What is the primary cause of global warming?

This article discusses the primary cause for global warming and what can be done in order to reduce the contribution towards global warming.

What is the primary cause of global warming?

The primary causes of global warming are:

  • Rise in CO2 levels and other greenhouse gases
  • Burning of fossil fuels and other anthropogenic activities.
  • Change in land-use patterns.

What is Global Warming?

Global warming is just one of the results of anthropogenic-driven (i.e., dominated by human-based activities) climate change.

The worldwide yearly temperature has risen by a little more than 1 degree Celsius, or roughly 2 degrees Fahrenheit, during the Industrial Revolution. 

It increased by 0.07 degrees Celsius (0.13 degrees Fahrenheit) per ten years between 1880 and 1980, when good record keeping began.

Since 1981, however, the pace of growth has more than doubled: the global annual temperature has risen by 0.18 degrees Celsius (0.32 degrees Fahrenheit) every decade for the previous 40 years.

What’s the end result? The world has never been hotter. After 1880, nine of the ten hottest years have happened since 2005, with the five warmest years on record all occurring since 2015.

Climate change doubters say that rising global temperatures have come to a “halt” or “slowdown,” however several studies, including one published in the journal Environmental Research Letters in 2018, have refuted this assertion.

People all across the world are already suffering as a result of global warming’s effects. 

Climate scientists have now concluded that we must limit global warming to 1.5 degrees Celsius by 2040 if we are to avoid devastating events in the future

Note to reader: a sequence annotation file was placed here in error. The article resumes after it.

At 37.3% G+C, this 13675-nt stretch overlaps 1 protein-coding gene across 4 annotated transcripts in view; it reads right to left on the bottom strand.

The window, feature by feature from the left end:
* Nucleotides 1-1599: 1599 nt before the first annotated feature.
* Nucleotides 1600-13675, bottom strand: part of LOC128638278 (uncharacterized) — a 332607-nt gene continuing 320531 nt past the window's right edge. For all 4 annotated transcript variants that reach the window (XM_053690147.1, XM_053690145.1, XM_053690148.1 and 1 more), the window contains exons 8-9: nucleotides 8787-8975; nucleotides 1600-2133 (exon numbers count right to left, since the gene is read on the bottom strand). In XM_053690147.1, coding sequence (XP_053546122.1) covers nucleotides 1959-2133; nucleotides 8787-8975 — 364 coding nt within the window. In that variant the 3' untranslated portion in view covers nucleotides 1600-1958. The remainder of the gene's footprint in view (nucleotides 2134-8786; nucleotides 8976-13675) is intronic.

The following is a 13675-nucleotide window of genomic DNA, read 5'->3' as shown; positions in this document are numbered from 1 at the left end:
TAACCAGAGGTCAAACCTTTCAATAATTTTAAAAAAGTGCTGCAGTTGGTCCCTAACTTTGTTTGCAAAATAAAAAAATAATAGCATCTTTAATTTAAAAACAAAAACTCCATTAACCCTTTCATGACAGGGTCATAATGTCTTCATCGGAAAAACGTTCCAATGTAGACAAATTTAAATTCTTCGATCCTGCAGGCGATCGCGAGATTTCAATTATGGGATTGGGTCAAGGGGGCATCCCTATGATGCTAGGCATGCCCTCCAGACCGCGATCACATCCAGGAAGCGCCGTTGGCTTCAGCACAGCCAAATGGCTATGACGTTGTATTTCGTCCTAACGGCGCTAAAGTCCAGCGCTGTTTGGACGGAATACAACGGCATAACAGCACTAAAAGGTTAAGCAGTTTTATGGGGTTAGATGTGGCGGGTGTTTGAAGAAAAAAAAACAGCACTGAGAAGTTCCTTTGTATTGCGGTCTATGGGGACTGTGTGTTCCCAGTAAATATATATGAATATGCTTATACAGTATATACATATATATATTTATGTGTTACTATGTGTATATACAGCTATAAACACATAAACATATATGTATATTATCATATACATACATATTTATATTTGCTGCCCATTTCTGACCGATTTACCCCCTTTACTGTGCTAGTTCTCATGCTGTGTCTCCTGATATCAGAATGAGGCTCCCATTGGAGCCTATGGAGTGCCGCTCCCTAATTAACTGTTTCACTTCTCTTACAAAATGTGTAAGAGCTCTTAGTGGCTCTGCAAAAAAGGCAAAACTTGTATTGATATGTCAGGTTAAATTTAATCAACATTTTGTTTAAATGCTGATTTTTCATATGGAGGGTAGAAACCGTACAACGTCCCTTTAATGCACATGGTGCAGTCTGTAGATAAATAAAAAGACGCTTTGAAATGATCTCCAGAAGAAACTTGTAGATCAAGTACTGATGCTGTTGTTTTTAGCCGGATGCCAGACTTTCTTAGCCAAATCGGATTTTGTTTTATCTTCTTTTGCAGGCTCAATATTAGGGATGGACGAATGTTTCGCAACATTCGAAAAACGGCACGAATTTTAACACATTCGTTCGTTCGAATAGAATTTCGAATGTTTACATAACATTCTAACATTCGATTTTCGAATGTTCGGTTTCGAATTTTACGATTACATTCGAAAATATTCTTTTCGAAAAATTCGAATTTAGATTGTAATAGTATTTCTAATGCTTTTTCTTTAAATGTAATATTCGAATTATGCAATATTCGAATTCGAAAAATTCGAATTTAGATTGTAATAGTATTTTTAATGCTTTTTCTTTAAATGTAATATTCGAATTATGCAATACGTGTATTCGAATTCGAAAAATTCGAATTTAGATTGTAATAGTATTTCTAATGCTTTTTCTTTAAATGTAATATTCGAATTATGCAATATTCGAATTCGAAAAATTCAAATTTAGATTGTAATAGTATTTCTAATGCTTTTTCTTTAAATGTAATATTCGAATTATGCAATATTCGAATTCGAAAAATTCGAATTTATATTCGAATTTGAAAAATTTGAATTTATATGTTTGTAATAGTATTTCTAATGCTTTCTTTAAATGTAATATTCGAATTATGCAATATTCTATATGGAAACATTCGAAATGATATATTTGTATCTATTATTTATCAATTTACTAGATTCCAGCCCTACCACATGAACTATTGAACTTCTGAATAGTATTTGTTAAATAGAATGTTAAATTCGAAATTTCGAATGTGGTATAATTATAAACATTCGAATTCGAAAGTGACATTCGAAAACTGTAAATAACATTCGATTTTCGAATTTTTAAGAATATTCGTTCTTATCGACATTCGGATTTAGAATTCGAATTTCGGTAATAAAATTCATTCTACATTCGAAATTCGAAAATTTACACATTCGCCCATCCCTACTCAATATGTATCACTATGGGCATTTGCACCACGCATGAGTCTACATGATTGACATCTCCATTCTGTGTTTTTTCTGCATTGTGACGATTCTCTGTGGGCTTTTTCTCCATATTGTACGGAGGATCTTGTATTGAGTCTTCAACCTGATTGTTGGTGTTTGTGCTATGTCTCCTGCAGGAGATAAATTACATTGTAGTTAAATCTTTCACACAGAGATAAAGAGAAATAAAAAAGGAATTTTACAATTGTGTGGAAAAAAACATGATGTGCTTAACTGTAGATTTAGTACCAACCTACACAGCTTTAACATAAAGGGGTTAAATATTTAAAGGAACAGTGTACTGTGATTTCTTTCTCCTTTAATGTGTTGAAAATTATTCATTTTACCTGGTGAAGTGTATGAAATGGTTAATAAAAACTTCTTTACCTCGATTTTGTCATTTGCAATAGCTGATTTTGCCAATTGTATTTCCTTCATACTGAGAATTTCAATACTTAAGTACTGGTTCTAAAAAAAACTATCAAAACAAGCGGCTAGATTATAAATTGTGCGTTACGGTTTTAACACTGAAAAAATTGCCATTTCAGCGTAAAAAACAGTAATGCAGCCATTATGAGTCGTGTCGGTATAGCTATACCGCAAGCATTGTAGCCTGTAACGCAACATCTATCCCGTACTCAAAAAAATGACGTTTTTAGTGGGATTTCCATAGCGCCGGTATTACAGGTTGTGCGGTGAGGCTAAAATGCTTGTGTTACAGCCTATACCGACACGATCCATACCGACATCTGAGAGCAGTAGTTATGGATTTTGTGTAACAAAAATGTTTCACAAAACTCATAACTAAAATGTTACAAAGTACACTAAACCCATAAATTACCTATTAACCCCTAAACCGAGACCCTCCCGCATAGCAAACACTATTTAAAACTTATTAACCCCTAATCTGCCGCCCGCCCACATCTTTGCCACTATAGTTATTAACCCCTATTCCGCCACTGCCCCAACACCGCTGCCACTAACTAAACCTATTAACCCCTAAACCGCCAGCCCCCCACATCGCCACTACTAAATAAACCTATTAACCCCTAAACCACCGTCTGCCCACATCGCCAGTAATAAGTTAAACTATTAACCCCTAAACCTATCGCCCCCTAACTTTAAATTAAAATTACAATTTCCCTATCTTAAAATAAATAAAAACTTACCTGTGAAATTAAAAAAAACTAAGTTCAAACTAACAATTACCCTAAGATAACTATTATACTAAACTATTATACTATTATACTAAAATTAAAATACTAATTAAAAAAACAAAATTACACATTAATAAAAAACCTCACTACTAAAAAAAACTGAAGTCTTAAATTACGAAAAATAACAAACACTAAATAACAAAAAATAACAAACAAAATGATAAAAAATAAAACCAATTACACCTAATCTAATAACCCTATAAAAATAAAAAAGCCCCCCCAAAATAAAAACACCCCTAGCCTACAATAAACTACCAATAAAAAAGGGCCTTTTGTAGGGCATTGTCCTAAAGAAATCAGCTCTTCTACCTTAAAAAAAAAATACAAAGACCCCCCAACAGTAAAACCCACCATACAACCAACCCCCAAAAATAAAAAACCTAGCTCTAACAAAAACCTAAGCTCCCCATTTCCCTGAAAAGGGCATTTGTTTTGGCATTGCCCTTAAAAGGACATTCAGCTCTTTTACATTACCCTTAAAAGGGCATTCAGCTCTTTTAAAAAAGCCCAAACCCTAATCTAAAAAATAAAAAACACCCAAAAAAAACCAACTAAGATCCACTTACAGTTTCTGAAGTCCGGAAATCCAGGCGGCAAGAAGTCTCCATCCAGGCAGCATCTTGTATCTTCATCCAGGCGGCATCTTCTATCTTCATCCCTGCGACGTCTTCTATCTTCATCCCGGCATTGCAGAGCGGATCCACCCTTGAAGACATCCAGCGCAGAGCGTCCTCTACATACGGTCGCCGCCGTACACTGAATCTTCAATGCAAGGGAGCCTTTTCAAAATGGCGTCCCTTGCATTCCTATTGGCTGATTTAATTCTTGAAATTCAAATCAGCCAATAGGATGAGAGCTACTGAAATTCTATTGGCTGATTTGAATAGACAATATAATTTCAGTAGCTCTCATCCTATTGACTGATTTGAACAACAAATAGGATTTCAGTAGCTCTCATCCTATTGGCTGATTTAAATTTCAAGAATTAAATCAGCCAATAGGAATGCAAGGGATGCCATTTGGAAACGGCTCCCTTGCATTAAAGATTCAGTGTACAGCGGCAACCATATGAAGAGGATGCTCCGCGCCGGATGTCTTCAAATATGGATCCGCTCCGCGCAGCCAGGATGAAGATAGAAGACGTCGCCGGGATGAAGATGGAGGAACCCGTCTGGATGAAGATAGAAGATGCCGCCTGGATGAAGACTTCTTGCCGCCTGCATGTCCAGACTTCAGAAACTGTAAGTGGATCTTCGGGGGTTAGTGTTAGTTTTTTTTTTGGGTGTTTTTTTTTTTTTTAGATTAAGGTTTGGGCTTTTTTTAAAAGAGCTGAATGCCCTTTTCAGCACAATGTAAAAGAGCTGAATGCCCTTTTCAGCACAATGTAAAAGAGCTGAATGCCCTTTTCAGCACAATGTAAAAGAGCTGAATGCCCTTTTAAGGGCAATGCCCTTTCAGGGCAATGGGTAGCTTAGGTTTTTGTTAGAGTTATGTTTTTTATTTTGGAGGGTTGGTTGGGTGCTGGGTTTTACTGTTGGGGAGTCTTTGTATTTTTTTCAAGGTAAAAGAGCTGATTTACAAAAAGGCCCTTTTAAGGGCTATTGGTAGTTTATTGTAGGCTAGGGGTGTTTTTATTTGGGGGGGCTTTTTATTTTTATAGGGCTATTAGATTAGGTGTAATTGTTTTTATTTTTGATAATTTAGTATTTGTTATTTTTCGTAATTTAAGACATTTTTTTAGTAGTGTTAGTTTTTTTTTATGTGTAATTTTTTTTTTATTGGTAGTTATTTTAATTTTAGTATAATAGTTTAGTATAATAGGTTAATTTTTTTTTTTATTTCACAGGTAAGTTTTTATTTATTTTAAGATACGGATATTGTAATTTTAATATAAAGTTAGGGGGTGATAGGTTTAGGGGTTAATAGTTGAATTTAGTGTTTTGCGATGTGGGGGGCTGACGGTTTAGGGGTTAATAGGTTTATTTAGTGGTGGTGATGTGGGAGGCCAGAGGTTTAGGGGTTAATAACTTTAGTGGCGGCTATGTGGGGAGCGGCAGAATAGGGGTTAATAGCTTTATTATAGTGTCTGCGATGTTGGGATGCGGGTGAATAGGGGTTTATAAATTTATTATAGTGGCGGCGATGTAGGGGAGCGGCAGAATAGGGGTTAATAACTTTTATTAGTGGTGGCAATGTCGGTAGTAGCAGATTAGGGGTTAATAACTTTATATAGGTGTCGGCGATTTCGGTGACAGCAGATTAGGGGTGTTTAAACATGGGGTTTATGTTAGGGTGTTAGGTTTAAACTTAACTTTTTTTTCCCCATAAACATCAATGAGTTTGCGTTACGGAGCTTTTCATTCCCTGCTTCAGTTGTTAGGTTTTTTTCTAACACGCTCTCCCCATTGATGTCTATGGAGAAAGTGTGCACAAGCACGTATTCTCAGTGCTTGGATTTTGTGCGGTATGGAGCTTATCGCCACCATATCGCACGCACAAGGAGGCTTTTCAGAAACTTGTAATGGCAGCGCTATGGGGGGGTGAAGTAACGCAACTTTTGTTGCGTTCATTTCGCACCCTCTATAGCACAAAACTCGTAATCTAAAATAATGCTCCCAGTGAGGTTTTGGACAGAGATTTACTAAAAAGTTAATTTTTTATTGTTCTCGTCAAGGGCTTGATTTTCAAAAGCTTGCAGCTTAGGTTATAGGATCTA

Some of the worst, most devastating effects of climate change: extreme droughts, wildfires, floods, tropical storms, and other disasters that we collectively refer to as climate change, will be part of everyday life around the world. 

These impacts affect everyone in some way, but they are felt most intensely by the poor, economically marginalised, and people of colour, for whom climate change is frequently a primary cause of poverty, relocation, hunger, and social unrest.

What causes global warming?

When carbon dioxide (CO2) and other air pollutants accumulate in the atmosphere, they absorb sunlight and solar energy that has bounced off the earth’s surface, causing global warming.

Normally, this radiation would escape into space, but these contaminants, which may persist in the atmosphere for years to centuries, trap the heat and cause the earth to warm. 

Greenhouse gases are heat-trapping pollutants such as carbon dioxide, methane, nitrous oxide, water vapour, and synthetic fluorinated gases, and their impact is known as the greenhouse effect.

Even as natural cycles and fluctuations have caused the earth’s climate to change numerous times throughout the last 800,000 years, our current era of global warming is due to human activity.

Specifically, our burning of fossil fuels like coal, oil, gasoline, and natural gas, which results in the greenhouse effect. 

Transportation accounts for 29% of greenhouse gas emissions in the United States, followed by electricity production (28%), and industrial activity (22 percent).

Causes for rising emissions

The rising emissions that contribute towards global warming are attributed to the following factors:

  • Carbon dioxide and nitrous oxide are produced when coal, oil, and gas are burned.
  • Destruction of forests (deforestation). By absorbing CO2 from the atmosphere, trees assist to control the climate. When trees are cut down, the beneficial effect is gone, and the carbon contained in the trees is released into the atmosphere, contributing to the greenhouse effect.
  • Increased livestock production. When cows and sheep digest their meal, they produce a lot of methane.
  • Nitrous oxide emissions are produced by nitrogen fertilisers.
  • Fluorinated gases are emitted by fluorinated gas-using equipment and goods. These emissions have a warming effect that is up to 23,000 times stronger than CO2.

Humans and global warming